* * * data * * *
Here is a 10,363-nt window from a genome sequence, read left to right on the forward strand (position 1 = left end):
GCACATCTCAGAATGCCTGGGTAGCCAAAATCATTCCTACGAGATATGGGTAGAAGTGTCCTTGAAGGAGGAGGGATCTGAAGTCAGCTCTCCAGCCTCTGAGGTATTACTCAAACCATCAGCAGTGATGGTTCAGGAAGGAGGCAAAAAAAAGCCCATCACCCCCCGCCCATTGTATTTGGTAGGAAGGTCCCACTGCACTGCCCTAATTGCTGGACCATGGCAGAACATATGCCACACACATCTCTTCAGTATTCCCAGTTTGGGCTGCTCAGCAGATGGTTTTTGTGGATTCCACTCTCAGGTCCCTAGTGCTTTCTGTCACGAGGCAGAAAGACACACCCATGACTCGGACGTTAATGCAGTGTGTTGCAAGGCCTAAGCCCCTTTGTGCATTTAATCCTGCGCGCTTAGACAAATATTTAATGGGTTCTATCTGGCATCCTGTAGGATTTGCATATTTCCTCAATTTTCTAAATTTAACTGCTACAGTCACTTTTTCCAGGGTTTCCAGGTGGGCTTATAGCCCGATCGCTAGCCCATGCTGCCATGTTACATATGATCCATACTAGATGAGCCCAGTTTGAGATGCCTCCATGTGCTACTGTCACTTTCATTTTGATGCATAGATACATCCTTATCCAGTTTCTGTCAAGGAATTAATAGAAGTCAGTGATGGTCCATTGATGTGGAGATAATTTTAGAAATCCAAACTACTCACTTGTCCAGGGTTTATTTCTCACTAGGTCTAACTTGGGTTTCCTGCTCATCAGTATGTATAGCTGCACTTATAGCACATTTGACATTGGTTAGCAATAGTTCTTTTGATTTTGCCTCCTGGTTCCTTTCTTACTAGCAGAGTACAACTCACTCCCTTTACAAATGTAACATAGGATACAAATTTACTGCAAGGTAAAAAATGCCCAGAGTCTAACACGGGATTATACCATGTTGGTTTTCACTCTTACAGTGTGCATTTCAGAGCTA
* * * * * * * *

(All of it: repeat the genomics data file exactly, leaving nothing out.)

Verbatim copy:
Here is a 10,363-nt window from a genome sequence, read left to right on the forward strand (position 1 = left end):
GCACATCTCAGAATGCCTGGGTAGCCAAAATCATTCCTACGAGATATGGGTAGAAGTGTCCTTGAAGGAGGAGGGATCTGAAGTCAGCTCTCCAGCCTCTGAGGTATTACTCAAACCATCAGCAGTGATGGTTCAGGAAGGAGGCAAAAAAAAGCCCATCACCCCCCGCCCATTGTATTTGGTAGGAAGGTCCCACTGCACTGCCCTAATTGCTGGACCATGGCAGAACATATGCCACACACATCTCTTCAGTATTCCCAGTTTGGGCTGCTCAGCAGATGGTTTTTGTGGATTCCACTCTCAGGTCCCTAGTGCTTTCTGTCACGAGGCAGAAAGACACACCCATGACTCGGACGTTAATGCAGTGTGTTGCAAGGCCTAAGCCCCTTTGTGCATTTAATCCTGCGCGCTTAGACAAATATTTAATGGGTTCTATCTGGCATCCTGTAGGATTTGCATATTTCCTCAATTTTCTAAATTTAACTGCTACAGTCACTTTTTCCAGGGTTTCCAGGTGGGCTTATAGCCCGATCGCTAGCCCATGCTGCCATGTTACATATGATCCATACTAGATGAGCCCAGTTTGAGATGCCTCCATGTGCTACTGTCACTTTCATTTTGATGCATAGATACATCCTTATCCAGTTTCTGTCAAGGAATTAATAGAAGTCAGTGATGGTCCATTGATGTGGAGATAATTTTAGAAATCCAAACTACTCACTTGTCCAGGGTTTATTTCTCACTAGGTCTAACTTGGGTTTCCTGCTCATCAGTATGTATAGCTGCACTTATAGCACATTTGACATTGGTTAGCAATAGTTCTTTTGATTTTGCCTCCTGGTTCCTTTCTTACTAGCAGAGTACAACTCACTCCCTTTACAAATGTAACATAGGATACAAATTTACTGCAAGGTAAAAAATGCCCAGAGTCTAACACGGGATTATACCATGTTGGTTTTCACTCTTACAGTGTGCATTTCAGAGCTA